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For African Americans, Juneteenth has been long celebrated as a pivotal point in American history. With Governor Andrew Cuomo’s recent Executive Order declaring today, June 19, 2020, a state holiday, New Yorkers as a collective can contextualize the meaning of why so many celebrate annually.

When slavery was immediately abolished in most Confederate states by the signing of the Emancipation Proclamation on January 1, 1863, it would be some two and half years later, on June 19, 1865, before slaves in Galveston, Texas would learn of their freedom with the enforcement of the Proclamation by a Union General.

Now, 155 years later, the memories of those slaves—who for more than two additional years— continued to toil under the whips of their slave masters, are being especially heralded in the wake of what has become a global ‘awakening’ to the perils of racism and police brutality following the homicide of George Floyd, which played out publicly around the world.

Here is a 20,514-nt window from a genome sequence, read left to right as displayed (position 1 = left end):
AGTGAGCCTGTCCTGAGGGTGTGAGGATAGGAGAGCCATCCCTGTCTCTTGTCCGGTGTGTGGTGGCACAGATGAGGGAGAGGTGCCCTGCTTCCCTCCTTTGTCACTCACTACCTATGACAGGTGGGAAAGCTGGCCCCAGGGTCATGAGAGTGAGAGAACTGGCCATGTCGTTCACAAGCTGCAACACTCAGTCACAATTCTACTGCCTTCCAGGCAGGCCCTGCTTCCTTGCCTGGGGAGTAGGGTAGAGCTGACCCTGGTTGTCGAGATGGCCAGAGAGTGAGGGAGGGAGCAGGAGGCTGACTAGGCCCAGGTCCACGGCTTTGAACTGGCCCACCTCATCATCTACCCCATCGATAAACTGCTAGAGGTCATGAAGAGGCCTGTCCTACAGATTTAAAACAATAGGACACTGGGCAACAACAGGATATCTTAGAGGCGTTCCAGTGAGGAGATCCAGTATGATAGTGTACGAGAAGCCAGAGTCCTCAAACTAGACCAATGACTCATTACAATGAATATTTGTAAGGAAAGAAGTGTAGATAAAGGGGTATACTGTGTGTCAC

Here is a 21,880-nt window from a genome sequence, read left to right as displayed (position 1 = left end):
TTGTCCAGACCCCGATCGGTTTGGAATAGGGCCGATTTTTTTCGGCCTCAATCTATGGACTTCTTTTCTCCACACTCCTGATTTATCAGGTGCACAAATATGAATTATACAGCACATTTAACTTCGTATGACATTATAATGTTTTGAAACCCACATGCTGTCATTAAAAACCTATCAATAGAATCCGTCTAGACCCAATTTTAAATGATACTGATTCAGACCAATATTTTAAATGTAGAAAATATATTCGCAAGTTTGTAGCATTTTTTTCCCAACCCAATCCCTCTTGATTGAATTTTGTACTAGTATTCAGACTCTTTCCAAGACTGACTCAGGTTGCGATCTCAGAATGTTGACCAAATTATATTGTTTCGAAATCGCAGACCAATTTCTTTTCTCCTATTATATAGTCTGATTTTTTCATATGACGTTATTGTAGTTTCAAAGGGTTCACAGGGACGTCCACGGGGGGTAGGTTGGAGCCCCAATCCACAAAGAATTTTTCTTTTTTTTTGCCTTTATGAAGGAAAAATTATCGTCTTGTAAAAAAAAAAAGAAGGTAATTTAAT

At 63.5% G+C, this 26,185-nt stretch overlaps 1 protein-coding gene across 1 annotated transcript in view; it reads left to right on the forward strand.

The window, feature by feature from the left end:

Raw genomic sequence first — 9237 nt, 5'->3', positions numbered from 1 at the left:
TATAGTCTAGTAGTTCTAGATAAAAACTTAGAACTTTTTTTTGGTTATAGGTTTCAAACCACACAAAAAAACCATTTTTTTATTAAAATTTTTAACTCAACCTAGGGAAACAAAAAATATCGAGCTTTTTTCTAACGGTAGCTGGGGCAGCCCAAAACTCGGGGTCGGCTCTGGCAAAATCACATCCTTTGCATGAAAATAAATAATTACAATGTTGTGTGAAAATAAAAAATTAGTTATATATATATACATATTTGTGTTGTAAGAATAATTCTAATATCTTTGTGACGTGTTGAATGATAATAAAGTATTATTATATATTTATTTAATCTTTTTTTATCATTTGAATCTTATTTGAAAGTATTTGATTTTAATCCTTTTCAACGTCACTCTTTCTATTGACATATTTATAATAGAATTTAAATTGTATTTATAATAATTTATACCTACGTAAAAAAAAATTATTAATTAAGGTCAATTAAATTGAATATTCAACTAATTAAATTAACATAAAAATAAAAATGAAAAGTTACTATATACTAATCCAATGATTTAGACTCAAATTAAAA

As the world stands ready for a monumental 21st century shift in a movement against hate, racism, and inequity, the formal acknowledgment of Governor Cuomo’s declaration is an essential step to assuring that black history is counted as a considerable part of American history. With the Governor’s efforts, we can be hopeful that the full passage of Juneteenth as a state holiday for 2021 becomes a reality.

The civil rights movement reached a crescendo in the 1960s as horrific acts of overt violence and racist behaviors aimed at blacks proliferated. Blacks lived under fear and constant threats of local segregation rules including Jim Crow laws, mass incarceration, lynching, voter suppression, redlining, and other xenophobic acts, many of which we still face nearly 60 years later.

The promise of freedom has never been fully realized in the United States—especially for blacks and other marginalized communities. This is the premise that groups such as Black Lives Matter and others were founded upon and have rallied and protested to highlight.

Juneteenth celebrations give us the chance to reflect, commemorate, and honor the lost lives of the hundreds of thousands of slaves and the lives of children who were sold, thus creating the horrific legacy of broken black families.

May we all reflect on, and be hopeful for the numerous changes necessary for equality, the eradication of racism, and the strength we will need to meet the enormous challenges ahead.